The Reserve Bank does not see rising international interest rates as a major concern for households in New Zealand, as long as there are no “abrupt changes” in the international market.
In its twice-yearly Financial Stability Report, the central bank again outlined the high level of household debt in New Zealand as the “largest single vulnerability of the financial system.”
Although, in part thanks to loan-to-value ratio (LVR) restrictions on home loans household debt has moderated recently, it remains at an all-time high.
The Reserve Bank has previously outlined this as an issue, citing issues of homes being highly leveraged and vulnerable to any increases in interest rates.
Speaking to reporters on Wednesday Bernard Hodgetts , the Head of the Reserve Bank’s Macro-Financial Department, said households could probably cope with an increase in interest rates.
“The issue really comes about if we get an abrupt change in interest rates,” Hodgetts says.
He says there are still a lot of households with high debt to income ratios (see graph.)
“Those are the sort of borrowers that could struggle if interest rates were to move up abruptly.”
Reserve Bank Governor Adrian Orr says the central bank is “positively pursuing” adding debt-to-income (DTI) restrictions to its macroprudential toolbox, through the RBNZ Act Review currently taking place.
Hodgetts says the Reserve Bank is “very conscious” of the risk to highly leveraged households if markets react negatively to “dramatic tightening of monetary policy that we’re seeing around the globe.”
In its March forecasts, the US Federal Open Market Committee was split on whether to lift rates two or three additional times this year amid an improving economic outlook and rising inflation.
As long as things go according to plan, Hodgetts says “the household sector generally can cope with it.”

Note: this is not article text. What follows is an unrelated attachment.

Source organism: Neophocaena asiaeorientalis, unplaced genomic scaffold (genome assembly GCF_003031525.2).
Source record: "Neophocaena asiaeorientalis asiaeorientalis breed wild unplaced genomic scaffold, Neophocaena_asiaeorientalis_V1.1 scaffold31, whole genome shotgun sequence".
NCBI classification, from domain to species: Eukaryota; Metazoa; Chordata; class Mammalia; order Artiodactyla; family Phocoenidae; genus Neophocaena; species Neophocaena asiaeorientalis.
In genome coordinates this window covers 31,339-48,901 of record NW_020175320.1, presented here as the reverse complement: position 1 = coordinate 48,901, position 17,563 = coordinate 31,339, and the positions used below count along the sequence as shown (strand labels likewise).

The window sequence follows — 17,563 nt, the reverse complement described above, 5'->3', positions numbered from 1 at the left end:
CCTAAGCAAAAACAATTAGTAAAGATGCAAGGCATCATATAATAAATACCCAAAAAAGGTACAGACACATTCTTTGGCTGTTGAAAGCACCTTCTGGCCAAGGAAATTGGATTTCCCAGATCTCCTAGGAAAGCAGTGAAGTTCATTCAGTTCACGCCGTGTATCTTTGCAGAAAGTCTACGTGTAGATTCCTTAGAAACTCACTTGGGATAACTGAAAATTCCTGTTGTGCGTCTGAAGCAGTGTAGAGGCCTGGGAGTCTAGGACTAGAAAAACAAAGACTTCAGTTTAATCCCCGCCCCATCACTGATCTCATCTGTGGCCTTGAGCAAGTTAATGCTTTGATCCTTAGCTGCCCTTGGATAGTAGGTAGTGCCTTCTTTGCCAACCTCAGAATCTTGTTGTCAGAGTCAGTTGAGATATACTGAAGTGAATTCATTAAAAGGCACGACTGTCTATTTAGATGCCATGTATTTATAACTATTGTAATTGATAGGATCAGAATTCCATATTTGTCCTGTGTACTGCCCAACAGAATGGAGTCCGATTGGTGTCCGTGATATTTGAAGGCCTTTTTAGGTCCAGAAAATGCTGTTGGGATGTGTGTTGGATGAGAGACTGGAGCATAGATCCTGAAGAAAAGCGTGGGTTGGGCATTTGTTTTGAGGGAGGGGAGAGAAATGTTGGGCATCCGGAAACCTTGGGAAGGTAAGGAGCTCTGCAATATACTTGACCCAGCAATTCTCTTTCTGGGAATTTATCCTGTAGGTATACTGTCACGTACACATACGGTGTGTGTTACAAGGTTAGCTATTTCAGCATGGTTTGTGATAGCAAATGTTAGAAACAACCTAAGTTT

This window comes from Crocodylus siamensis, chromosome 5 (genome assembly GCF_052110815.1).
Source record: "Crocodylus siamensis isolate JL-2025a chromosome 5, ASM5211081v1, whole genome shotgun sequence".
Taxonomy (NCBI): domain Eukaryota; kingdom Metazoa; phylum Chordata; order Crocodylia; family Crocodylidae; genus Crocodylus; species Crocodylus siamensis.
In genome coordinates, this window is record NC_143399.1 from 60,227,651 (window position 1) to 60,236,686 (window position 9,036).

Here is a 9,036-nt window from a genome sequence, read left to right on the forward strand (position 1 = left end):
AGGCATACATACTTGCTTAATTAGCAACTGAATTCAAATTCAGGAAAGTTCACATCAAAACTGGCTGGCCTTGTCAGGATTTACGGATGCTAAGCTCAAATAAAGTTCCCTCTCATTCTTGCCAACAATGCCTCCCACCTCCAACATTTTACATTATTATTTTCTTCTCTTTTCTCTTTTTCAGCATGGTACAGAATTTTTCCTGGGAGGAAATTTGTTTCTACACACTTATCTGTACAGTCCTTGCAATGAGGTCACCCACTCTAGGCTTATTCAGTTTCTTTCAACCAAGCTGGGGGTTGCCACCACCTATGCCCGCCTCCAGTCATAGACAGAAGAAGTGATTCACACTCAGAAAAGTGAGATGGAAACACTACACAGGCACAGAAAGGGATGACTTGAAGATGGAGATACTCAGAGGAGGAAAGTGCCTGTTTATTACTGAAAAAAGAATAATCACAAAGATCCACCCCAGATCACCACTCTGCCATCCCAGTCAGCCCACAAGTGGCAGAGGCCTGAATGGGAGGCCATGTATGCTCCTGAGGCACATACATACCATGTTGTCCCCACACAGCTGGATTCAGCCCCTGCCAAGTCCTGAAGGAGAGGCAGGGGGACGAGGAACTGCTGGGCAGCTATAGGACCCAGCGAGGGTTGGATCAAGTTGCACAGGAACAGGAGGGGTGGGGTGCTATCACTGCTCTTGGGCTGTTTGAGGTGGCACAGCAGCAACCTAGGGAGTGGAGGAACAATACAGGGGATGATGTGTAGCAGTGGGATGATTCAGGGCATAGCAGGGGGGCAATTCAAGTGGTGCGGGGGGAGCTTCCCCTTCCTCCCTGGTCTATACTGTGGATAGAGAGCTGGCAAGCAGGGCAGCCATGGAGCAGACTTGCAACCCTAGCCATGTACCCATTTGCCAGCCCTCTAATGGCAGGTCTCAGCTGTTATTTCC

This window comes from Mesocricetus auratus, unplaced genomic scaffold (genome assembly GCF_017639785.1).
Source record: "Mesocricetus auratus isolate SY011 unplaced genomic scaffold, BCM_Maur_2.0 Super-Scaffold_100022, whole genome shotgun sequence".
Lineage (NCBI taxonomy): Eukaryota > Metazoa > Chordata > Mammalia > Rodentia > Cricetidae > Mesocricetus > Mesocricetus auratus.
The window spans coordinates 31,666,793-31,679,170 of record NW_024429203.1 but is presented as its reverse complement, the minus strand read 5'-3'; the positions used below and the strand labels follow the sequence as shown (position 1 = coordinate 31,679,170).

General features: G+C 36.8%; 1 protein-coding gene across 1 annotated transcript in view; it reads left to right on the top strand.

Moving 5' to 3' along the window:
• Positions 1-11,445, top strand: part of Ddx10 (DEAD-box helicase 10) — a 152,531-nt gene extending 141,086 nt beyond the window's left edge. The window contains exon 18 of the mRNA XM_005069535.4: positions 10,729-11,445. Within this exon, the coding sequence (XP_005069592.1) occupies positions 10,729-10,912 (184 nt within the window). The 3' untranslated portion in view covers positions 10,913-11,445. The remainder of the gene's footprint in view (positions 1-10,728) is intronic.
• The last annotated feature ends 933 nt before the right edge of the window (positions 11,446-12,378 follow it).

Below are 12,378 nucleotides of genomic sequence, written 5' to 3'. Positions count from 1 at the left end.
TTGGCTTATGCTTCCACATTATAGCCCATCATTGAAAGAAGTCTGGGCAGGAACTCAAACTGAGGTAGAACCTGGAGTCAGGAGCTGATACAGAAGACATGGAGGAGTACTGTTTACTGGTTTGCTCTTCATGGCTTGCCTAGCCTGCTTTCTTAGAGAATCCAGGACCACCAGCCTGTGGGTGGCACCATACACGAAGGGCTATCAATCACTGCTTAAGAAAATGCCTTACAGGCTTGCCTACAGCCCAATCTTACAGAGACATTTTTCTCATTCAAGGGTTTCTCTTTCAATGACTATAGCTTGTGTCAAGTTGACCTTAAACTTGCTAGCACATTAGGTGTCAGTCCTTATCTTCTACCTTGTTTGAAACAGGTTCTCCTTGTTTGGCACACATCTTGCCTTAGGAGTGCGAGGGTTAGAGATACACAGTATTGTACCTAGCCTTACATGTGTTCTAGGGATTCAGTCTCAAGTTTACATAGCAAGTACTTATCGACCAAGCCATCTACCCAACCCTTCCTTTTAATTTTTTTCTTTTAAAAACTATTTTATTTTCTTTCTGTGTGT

Good and bad tightening
Orr followed Hodgetts’ comments by outlining the difference between good, and bad interest rate tightening.
“Good tightening is if central banks are gradually raising interest rates because economic activity in those countries is behaving as they currently project,” he says.
This could be due to improving economic growth, for example.
“Good tightening” is well signalled in the Reserve Bank’s central projections.
“Bad tightening,” on the other hand, is more of a concern.
Orr gives the example of what happened overnight with the Italian elections, where suddenly markets got spooked and risk premiums rose.
But, he says the risks of this happening on a much wider scale are “very small – they’re not part of central projections.”
Speaking to MPs during the Finance and Expenditure select committee, Orr said he was pleased to see an improvement in the banking sector around how banks are funding themselves.
“They are borrowing more internally long-term, rather than short-term and they are funding themselves more from domestic deposits, rather than more international borrowing.”
He says this is a “fantastic movement” that makes the Reserve Bank feel more comfortable about the ability of the banks to weather unanticipated events.
Meanwhile, Orr says the BNZ’s major service loss over the weekend – caused by the power loss at its parent bank National Australia Bank in Australia – is an “excellent example of the operational vulnerability of banks.”
“It is one of those trade-offs of efficiency vs certainty,” he said when asked about BNZ's implementation of the Reserve Bank's outsourcing policy.
“In this case, were they aware and ready enough to have independent business continuity plans that could manage for that particular risks?
“But we have got a very, very big work programme ahead of us, around making sure that large, important banks are operationally capable on their own within New Zealand.”